1. ^ Klemenčić & Schofield 2001, pp. 16–17.
  2. ^ DZS 2015, p. 49.
  3. ^ a b Balfour & Bašić 2010, p. 2.
  4. ^ Klemenčić & Schofield 2001, p. 17.
  5. ^ a b Večernje novosti & 1 March 2012.
  6. ^ a b B92 & 29 March 2014.
  7. ^ a b Klemenčić & Schofield 2001, p. 19.
  8. ^ a b c Večernji list & 13 June 2010.
  9. ^ Klemenčić & Schofield 2001, pp. 17–19.
  10. ^ Lukic 2010, p. 58.
  11. ^ Slobodna Dalmacija & 27 July 2002 (a).
  12. ^ Slobodna Dalmacija & 27 July 2002 (c).
  13. ^ Slobodna Dalmacija & 27 July 2002 (b).
  14. ^ Jutarnji list & 30 October 2006.
  15. ^ RFE & 24 July 2012.
  16. ^ Politika & 19 January 2010.
  17. ^ Večernji list & 22 April 2010.
  18. ^ B92 & 31 August 2011.
  19. ^ Jutarnji list & 31 January 2011.
  20. ^ B92 & 21 February 2010.
  21. ^ Novi list & 8 February 2012.
  22. ^ BusinessWeek & 14 April 2010.
  23. ^ B92 & 26 March 2014.
  24. ^ Novi list & 21 March 2014.
  25. ^ B92 & 29 July 2006.
  26. ^ Glas Slavonije & 15 July 2013.
  27. ^ "Liberland". Archived from the original on 15 April 2015. Retrieved 15 April 2015.
  28. ^ Martínek, Jan (15 April 2015). "Člen Svobodných vyhlásil na území bývalé Jugoslávie vlastní stát" (in Czech). Právo. Archived from the original on 17 April 2015. Retrieved 15 April 2015.
  29. ^ McKirdy, Euan (25 April 2015). "Liberland: Could the world's newest micronation get off the ground?". CNN. Retrieved 9 March 2016.
  30. ^ "Verdis, la "eco-república libre" que preside un pibe de 17 años | Es un pequeño territorio ubicado en los Balcanes y que pide reconocimiento internacional". 28 September 2021.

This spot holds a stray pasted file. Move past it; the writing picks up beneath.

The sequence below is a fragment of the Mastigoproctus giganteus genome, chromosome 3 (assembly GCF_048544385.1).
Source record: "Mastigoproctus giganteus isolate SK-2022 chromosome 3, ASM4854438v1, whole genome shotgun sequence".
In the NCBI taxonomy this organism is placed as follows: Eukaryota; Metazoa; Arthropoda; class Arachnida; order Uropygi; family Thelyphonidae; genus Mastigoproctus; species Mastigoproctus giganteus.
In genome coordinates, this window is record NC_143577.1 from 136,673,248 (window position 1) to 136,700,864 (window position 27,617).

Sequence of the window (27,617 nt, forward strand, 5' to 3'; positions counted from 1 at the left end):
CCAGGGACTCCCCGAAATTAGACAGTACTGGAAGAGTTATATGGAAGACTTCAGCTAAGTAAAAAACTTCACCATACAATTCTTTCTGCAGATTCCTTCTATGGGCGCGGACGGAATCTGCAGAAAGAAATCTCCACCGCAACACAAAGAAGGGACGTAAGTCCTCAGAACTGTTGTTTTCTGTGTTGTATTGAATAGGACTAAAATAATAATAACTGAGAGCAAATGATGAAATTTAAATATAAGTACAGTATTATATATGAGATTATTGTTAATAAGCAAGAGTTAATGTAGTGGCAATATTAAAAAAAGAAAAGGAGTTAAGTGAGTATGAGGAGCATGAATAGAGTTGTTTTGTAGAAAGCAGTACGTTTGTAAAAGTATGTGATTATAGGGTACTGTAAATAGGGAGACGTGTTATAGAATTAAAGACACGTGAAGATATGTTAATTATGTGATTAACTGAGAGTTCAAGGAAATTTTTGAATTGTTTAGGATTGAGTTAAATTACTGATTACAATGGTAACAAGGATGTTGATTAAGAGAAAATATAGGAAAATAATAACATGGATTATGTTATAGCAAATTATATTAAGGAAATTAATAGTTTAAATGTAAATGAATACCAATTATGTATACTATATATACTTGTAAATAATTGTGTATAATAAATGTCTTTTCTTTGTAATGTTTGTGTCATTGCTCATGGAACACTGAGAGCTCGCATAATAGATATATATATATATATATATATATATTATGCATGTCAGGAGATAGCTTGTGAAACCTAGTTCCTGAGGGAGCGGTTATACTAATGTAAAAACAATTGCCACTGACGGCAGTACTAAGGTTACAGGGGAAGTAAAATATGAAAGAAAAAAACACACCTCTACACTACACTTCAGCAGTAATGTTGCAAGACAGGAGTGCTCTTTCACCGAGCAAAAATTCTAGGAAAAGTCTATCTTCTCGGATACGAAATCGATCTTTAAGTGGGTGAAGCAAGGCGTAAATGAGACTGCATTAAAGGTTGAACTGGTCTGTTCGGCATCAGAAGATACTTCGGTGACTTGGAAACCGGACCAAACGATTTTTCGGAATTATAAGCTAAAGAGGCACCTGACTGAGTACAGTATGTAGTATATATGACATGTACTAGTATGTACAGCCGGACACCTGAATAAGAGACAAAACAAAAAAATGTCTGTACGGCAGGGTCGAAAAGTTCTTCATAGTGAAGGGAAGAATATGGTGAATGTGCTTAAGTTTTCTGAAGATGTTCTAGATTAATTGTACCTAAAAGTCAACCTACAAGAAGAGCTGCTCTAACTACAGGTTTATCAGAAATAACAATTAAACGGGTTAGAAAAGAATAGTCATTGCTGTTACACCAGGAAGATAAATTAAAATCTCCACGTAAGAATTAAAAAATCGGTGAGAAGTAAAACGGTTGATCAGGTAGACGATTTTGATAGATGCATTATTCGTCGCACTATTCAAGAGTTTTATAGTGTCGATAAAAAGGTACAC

31. ^ "Osnovali državu na našem spornom teritoriju: 'Cilj nam je pomirenje naroda'".
  32. ^ a b c Klemenčić & Schofield 2001, p. 7.
  33. ^ Klemenčić & Schofield 2001, p. 8.
  34. ^ Trbovich, Ana (2008), A Legal Geography of Yugoslavia's Disintegration, New York: Oxford University Press, p. 116, ISBN 9780199715473, retrieved 10 September 2019
  35. ^ Klemenčić & Schofield 2001, pp. 8–9.
  36. ^ a b c Klemenčić & Schofield 2001, p. 9.
  37. ^ Klemenčić & Schofield 2001, p. 2.
  38. ^ a b Klemenčić & Schofield 2001, p. 10.
  39. ^ Klemenčić & Schofield 2001, pp. 11–12.
  40. ^ Štambuk-Škalić 1995, p. 159.
  41. ^ Štambuk-Škalić 1995, p. 163.
  42. ^ Štambuk-Škalić 1995, pp. 165–171.
  43. ^ Klemenčić & Schofield 2001, p. 12.
  44. ^ Klemenčić & Schofield 2001, pp. 12–13.
  45. ^ Klemenčić & Schofield 2001, pp. 13–14.
  46. ^ Klemenčić & Schofield 2001, pp. 15–16.
  47. ^ Klemenčić & Schofield 2001, p. 15.
  48. ^ Štambuk-Škalić 1995, note 92.
  49. ^ Štambuk-Škalić 1995, pp. 173–174.
  50. ^ Klemenčić & Schofield 2001, pp. 22–23.
  51. ^ Štambuk-Škalić 1995, pp. 325–326.
  52. ^ Štambuk-Škalić 1995, pp. 327–329.
  53. ^ Klemenčić & Schofield 2001, p. 22.
  54. ^ Klemenčić & Schofield 2001, p. 16.
  55. ^ Glas Slavonije & 22 March 2014.